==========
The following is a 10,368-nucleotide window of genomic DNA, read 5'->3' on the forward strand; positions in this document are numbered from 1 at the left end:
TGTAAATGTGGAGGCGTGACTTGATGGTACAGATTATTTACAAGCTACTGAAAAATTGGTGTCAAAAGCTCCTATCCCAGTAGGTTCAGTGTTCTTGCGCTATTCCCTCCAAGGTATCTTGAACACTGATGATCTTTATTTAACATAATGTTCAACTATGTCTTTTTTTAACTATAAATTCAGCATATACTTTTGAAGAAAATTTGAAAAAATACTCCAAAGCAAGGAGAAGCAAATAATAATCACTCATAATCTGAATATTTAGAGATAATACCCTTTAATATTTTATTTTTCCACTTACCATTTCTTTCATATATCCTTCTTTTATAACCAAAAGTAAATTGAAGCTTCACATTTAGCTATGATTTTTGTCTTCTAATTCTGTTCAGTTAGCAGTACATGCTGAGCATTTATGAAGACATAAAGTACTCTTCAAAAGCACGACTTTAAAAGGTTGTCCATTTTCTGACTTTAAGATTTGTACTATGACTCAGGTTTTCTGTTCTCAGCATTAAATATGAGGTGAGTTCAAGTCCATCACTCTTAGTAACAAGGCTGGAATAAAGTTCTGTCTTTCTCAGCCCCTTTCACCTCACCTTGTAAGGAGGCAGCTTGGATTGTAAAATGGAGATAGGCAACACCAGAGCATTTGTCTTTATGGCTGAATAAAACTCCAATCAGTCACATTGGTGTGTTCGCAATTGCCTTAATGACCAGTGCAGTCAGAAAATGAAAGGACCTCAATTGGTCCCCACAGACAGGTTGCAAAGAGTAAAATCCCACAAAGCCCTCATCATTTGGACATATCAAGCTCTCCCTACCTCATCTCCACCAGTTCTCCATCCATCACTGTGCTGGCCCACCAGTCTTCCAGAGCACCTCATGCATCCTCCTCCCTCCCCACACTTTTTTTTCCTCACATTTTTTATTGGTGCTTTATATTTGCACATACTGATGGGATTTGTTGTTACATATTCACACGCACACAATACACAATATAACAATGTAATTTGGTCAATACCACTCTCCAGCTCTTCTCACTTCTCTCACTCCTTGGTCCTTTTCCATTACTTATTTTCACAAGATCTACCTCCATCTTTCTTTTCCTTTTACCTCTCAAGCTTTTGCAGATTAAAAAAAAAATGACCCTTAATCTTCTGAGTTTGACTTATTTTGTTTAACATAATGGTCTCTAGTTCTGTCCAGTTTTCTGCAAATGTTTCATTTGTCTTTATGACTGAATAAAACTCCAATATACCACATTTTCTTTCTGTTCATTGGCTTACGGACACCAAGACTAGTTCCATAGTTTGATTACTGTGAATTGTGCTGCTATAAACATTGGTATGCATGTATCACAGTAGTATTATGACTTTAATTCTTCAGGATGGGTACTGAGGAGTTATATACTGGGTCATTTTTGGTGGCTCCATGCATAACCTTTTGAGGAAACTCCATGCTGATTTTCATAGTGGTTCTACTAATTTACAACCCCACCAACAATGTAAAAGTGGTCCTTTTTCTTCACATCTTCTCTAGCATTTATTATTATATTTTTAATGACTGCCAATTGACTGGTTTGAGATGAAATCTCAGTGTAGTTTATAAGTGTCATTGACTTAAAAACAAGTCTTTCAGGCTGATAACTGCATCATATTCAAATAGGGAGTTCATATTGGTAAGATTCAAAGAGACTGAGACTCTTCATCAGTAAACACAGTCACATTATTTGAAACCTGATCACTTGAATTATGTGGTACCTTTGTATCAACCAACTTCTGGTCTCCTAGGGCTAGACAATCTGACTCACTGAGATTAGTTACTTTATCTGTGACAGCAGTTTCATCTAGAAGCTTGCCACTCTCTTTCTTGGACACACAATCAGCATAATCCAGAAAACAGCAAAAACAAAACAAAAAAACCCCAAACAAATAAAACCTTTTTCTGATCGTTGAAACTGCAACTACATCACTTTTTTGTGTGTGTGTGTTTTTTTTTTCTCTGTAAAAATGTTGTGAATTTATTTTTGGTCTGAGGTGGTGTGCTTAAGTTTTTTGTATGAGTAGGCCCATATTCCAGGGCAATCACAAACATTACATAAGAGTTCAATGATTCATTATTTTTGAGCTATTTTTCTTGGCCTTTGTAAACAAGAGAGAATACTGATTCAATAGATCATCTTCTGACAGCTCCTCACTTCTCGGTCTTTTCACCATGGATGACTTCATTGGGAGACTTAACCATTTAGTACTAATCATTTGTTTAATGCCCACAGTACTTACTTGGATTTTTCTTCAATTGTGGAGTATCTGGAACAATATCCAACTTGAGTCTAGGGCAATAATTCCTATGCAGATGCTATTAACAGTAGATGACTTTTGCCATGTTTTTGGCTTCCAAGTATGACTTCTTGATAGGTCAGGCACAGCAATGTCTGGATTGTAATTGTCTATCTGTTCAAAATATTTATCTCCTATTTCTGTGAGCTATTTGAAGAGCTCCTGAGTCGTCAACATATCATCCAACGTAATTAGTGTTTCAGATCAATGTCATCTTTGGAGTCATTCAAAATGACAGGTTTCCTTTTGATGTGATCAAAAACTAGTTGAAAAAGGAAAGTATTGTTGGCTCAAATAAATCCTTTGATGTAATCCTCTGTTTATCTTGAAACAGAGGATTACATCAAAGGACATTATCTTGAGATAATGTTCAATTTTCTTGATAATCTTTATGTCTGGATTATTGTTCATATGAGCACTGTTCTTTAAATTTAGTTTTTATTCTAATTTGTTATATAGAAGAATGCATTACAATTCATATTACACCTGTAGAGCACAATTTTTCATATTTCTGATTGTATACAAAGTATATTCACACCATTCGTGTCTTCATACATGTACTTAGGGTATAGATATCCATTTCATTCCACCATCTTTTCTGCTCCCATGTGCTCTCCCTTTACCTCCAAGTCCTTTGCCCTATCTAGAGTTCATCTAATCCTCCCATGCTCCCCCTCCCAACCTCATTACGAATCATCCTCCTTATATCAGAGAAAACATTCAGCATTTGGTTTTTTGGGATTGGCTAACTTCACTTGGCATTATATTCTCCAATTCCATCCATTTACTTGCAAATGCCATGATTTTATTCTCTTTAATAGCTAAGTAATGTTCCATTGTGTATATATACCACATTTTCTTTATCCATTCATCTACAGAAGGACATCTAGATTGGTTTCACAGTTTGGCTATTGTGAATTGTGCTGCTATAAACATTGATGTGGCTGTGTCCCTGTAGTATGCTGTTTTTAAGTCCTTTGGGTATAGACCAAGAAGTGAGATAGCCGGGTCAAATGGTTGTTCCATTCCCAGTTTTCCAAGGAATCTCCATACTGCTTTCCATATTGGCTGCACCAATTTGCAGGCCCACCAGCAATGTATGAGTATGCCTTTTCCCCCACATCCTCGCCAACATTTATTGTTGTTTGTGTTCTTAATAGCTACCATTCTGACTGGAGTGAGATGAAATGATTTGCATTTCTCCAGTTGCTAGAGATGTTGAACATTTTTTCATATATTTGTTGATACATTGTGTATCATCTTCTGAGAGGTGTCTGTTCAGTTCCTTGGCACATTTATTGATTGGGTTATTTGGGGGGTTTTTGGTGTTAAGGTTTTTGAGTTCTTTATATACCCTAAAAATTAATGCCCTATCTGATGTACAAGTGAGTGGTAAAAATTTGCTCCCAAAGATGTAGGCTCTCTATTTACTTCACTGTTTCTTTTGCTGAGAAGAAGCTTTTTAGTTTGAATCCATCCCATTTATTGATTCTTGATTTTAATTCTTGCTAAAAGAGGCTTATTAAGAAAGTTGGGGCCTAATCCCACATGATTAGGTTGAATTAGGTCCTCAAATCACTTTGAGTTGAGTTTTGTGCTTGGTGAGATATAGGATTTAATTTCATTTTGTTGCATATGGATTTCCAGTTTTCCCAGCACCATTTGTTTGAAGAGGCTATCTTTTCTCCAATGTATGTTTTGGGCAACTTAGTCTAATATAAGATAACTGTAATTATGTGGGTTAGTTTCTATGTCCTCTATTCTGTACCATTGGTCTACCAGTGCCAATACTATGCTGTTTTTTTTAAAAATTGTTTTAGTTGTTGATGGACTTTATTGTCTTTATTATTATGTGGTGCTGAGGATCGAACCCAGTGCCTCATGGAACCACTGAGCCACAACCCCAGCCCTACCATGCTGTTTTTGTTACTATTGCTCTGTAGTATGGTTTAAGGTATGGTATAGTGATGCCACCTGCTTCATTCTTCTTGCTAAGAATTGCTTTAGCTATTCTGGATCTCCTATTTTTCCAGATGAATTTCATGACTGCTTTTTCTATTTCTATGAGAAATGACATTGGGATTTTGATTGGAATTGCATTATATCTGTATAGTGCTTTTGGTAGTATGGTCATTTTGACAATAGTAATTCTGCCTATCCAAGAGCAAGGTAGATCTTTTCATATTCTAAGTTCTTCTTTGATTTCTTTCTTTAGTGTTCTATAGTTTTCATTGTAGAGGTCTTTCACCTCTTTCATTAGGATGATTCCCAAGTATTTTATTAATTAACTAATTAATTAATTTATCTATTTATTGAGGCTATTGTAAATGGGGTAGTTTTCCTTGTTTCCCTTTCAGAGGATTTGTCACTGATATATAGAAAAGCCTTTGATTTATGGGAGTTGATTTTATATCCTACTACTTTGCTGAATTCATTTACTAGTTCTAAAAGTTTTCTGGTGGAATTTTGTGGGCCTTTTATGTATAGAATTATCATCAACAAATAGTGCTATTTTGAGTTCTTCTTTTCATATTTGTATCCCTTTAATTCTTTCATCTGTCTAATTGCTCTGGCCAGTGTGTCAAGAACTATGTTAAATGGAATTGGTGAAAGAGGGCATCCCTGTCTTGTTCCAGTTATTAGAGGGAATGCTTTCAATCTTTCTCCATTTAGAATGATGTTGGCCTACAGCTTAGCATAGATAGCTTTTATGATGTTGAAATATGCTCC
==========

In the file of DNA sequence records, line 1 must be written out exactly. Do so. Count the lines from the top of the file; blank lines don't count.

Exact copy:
The following is a 10,368-nucleotide window of genomic DNA, read 5'->3' on the forward strand; positions in this document are numbered from 1 at the left end: